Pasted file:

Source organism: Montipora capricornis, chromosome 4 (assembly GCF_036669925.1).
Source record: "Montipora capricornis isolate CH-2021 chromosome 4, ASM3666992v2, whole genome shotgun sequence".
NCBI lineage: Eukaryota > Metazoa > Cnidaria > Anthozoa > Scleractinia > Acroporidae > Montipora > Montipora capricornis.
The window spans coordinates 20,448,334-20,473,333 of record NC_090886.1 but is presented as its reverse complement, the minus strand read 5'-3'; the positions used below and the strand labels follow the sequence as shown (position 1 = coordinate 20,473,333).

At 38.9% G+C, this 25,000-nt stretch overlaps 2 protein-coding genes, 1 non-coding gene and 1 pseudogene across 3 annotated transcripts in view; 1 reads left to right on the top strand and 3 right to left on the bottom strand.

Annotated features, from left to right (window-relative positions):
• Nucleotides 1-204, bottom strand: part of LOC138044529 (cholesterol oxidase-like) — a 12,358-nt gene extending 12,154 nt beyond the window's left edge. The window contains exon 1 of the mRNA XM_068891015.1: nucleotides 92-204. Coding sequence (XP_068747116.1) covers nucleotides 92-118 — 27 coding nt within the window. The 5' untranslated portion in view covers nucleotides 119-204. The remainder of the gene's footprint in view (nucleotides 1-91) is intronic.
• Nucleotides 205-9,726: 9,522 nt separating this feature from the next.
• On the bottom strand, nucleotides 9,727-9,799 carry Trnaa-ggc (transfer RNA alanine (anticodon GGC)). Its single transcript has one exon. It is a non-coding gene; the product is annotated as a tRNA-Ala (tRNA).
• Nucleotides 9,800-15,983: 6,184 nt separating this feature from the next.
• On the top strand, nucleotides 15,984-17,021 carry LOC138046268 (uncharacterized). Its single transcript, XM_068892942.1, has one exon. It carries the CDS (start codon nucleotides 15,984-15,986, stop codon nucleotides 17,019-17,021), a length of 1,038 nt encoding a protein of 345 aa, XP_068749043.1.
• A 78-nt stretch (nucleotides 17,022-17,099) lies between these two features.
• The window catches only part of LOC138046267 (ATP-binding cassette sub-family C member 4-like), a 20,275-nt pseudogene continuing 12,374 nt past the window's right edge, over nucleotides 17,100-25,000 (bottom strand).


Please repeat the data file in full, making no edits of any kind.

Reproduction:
Source organism: Montipora capricornis, chromosome 4 (assembly GCF_036669925.1).
Source record: "Montipora capricornis isolate CH-2021 chromosome 4, ASM3666992v2, whole genome shotgun sequence".
NCBI lineage: Eukaryota > Metazoa > Cnidaria > Anthozoa > Scleractinia > Acroporidae > Montipora > Montipora capricornis.
The window spans coordinates 20,448,334-20,473,333 of record NC_090886.1 but is presented as its reverse complement, the minus strand read 5'-3'; the positions used below and the strand labels follow the sequence as shown (position 1 = coordinate 20,473,333).

At 38.9% G+C, this 25,000-nt stretch overlaps 2 protein-coding genes, 1 non-coding gene and 1 pseudogene across 3 annotated transcripts in view; 1 reads left to right on the top strand and 3 right to left on the bottom strand.

Annotated features, from left to right (window-relative positions):
• Nucleotides 1-204, bottom strand: part of LOC138044529 (cholesterol oxidase-like) — a 12,358-nt gene extending 12,154 nt beyond the window's left edge. The window contains exon 1 of the mRNA XM_068891015.1: nucleotides 92-204. Coding sequence (XP_068747116.1) covers nucleotides 92-118 — 27 coding nt within the window. The 5' untranslated portion in view covers nucleotides 119-204. The remainder of the gene's footprint in view (nucleotides 1-91) is intronic.
• Nucleotides 205-9,726: 9,522 nt separating this feature from the next.
• On the bottom strand, nucleotides 9,727-9,799 carry Trnaa-ggc (transfer RNA alanine (anticodon GGC)). Its single transcript has one exon. It is a non-coding gene; the product is annotated as a tRNA-Ala (tRNA).
• Nucleotides 9,800-15,983: 6,184 nt separating this feature from the next.
• On the top strand, nucleotides 15,984-17,021 carry LOC138046268 (uncharacterized). Its single transcript, XM_068892942.1, has one exon. It carries the CDS (start codon nucleotides 15,984-15,986, stop codon nucleotides 17,019-17,021), a length of 1,038 nt encoding a protein of 345 aa, XP_068749043.1.
• A 78-nt stretch (nucleotides 17,022-17,099) lies between these two features.
• The window catches only part of LOC138046267 (ATP-binding cassette sub-family C member 4-like), a 20,275-nt pseudogene continuing 12,374 nt past the window's right edge, over nucleotides 17,100-25,000 (bottom strand).